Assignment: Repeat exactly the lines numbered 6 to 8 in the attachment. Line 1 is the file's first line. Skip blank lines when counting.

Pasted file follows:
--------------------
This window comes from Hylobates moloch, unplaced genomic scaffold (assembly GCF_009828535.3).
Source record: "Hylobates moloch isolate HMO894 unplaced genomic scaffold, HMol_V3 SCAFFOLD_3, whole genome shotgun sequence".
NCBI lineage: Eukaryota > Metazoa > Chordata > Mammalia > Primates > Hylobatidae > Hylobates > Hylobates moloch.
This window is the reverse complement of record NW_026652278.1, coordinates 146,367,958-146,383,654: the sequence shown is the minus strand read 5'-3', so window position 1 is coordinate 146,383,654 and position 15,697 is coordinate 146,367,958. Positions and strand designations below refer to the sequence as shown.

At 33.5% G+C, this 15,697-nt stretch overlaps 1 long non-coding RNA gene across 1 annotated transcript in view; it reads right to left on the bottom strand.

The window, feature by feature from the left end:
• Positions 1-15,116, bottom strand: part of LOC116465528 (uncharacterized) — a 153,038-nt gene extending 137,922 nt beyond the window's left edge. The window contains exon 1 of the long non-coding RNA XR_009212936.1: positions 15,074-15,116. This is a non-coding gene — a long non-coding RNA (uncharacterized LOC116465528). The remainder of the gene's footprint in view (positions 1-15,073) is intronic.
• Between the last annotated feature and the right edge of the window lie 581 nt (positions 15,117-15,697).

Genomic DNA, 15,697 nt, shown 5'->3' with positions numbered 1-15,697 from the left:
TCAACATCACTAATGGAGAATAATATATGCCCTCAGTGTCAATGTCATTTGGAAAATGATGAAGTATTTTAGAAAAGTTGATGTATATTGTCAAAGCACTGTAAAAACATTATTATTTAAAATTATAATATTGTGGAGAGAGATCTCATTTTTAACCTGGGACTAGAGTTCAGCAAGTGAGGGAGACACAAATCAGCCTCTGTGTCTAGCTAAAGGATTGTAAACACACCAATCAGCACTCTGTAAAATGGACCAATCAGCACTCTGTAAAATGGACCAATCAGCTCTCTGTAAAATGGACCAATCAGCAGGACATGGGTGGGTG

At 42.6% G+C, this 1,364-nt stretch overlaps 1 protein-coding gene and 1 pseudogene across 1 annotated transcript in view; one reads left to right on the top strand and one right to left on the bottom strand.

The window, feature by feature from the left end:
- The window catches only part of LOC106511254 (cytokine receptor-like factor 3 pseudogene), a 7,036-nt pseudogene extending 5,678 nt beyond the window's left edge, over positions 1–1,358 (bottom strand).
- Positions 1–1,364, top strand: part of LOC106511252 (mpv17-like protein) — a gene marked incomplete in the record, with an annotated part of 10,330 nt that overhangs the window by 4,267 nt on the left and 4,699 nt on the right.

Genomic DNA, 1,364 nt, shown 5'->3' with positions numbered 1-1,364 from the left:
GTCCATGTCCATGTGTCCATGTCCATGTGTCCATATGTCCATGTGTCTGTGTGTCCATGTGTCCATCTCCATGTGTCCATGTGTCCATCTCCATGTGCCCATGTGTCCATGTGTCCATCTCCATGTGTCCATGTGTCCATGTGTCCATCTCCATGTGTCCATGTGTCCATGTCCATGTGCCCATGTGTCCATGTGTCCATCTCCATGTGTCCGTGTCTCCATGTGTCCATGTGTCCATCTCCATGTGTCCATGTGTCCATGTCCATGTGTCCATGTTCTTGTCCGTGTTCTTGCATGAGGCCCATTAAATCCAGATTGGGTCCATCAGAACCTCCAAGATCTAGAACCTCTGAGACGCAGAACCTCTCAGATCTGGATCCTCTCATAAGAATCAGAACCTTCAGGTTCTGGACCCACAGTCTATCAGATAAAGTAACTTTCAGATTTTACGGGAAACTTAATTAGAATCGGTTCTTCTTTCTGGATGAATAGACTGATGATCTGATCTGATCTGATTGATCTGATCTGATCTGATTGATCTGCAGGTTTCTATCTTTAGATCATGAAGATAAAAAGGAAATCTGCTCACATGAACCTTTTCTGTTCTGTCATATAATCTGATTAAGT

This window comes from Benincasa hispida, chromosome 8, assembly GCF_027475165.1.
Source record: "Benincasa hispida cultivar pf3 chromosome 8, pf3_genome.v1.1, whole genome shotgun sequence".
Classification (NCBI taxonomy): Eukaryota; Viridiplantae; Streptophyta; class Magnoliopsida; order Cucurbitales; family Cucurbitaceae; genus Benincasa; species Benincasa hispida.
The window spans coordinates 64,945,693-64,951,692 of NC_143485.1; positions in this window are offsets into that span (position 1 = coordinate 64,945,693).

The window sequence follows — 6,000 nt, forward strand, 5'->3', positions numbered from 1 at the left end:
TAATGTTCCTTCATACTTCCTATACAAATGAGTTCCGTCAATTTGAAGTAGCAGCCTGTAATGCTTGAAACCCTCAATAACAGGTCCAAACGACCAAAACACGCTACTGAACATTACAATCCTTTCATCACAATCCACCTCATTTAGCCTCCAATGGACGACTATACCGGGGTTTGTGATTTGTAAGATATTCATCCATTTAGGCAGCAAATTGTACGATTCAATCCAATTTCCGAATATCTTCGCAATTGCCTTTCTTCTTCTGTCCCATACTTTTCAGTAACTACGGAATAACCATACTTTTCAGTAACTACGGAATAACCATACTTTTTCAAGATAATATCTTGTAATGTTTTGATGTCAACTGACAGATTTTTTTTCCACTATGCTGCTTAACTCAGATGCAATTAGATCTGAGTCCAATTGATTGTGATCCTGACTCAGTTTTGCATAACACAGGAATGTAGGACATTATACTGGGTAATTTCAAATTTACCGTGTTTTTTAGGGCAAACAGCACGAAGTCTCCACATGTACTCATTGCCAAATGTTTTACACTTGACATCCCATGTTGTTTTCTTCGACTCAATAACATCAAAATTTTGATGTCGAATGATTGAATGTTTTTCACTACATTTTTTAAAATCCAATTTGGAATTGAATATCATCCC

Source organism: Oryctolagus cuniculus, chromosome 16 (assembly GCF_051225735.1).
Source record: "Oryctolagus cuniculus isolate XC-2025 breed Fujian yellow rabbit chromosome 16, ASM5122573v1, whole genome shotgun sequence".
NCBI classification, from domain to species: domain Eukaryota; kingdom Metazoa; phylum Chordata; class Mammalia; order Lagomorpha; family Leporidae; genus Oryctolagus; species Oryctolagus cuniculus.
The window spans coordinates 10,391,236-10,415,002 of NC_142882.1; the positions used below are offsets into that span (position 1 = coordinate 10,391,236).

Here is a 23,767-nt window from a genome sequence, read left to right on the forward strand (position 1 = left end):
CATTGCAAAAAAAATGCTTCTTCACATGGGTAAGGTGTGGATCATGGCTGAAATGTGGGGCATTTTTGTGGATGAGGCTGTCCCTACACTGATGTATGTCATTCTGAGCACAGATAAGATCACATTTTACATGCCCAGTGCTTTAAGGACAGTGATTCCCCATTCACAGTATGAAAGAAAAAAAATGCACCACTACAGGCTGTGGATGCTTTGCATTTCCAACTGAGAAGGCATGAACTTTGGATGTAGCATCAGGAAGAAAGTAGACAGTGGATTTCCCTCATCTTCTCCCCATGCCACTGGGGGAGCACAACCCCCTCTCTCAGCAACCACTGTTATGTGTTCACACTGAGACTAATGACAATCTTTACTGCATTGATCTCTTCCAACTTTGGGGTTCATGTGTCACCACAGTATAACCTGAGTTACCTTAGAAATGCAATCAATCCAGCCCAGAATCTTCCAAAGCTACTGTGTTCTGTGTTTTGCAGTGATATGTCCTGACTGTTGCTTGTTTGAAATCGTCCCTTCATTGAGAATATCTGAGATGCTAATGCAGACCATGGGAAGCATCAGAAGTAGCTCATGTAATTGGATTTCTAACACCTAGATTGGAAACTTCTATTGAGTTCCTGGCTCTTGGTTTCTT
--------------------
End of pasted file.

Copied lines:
The window, feature by feature from the left end:
• Positions 1-15,116, bottom strand: part of LOC116465528 (uncharacterized) — a 153,038-nt gene extending 137,922 nt beyond the window's left edge. The window contains exon 1 of the long non-coding RNA XR_009212936.1: positions 15,074-15,116. This is a non-coding gene — a long non-coding RNA (uncharacterized LOC116465528). The remainder of the gene's footprint in view (positions 1-15,073) is intronic.
• Between the last annotated feature and the right edge of the window lie 581 nt (positions 15,117-15,697).